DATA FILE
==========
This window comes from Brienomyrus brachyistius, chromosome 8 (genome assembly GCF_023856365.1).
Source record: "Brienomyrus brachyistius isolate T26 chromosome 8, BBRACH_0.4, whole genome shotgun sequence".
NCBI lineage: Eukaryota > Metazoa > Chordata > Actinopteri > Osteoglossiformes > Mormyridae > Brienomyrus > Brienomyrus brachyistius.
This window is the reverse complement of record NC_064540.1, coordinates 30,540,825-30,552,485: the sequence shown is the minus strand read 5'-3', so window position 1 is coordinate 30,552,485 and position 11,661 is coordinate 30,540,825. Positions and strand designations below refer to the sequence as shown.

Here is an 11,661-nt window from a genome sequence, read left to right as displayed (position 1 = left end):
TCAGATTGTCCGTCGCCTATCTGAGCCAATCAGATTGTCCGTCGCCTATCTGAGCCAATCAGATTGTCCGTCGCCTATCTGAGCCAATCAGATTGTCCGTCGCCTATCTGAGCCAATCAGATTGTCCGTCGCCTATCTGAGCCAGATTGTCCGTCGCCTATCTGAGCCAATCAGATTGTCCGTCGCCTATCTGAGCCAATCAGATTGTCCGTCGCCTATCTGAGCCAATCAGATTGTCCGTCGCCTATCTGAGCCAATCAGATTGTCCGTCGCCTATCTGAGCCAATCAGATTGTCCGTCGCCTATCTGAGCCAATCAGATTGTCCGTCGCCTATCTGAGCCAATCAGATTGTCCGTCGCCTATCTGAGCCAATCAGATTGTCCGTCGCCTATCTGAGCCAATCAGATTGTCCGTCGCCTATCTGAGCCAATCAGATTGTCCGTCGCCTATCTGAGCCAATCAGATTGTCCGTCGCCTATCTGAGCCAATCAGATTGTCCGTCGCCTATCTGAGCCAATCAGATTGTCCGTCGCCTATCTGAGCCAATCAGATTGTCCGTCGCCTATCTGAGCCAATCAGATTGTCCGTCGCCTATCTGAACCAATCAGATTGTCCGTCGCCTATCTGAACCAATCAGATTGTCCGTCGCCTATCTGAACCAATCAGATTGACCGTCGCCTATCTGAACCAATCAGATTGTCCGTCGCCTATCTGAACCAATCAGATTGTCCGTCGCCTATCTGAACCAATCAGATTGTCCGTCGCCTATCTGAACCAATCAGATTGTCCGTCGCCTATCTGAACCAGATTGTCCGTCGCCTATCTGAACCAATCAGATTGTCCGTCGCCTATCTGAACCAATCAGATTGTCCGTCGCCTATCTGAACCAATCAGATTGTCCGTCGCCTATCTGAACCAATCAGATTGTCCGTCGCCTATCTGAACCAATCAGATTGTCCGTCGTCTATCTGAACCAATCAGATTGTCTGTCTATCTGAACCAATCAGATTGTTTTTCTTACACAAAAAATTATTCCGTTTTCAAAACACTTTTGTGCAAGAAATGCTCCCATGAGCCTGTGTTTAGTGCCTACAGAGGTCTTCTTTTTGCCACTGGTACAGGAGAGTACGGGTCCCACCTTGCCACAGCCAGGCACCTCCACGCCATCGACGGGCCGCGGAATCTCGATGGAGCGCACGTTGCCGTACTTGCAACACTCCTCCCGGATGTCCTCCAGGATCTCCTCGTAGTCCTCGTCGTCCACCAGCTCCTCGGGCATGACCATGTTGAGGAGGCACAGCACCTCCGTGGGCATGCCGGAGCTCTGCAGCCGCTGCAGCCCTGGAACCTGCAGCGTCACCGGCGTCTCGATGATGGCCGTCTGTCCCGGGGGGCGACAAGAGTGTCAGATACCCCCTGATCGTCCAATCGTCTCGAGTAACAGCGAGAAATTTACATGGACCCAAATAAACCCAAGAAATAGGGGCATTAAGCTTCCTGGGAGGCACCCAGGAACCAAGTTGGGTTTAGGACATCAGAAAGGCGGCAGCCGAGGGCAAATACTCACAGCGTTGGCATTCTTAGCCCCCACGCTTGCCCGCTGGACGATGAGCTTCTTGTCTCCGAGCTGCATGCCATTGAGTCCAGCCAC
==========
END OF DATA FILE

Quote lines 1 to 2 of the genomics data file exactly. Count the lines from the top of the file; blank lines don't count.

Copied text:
This window comes from Brienomyrus brachyistius, chromosome 8 (genome assembly GCF_023856365.1).
Source record: "Brienomyrus brachyistius isolate T26 chromosome 8, BBRACH_0.4, whole genome shotgun sequence".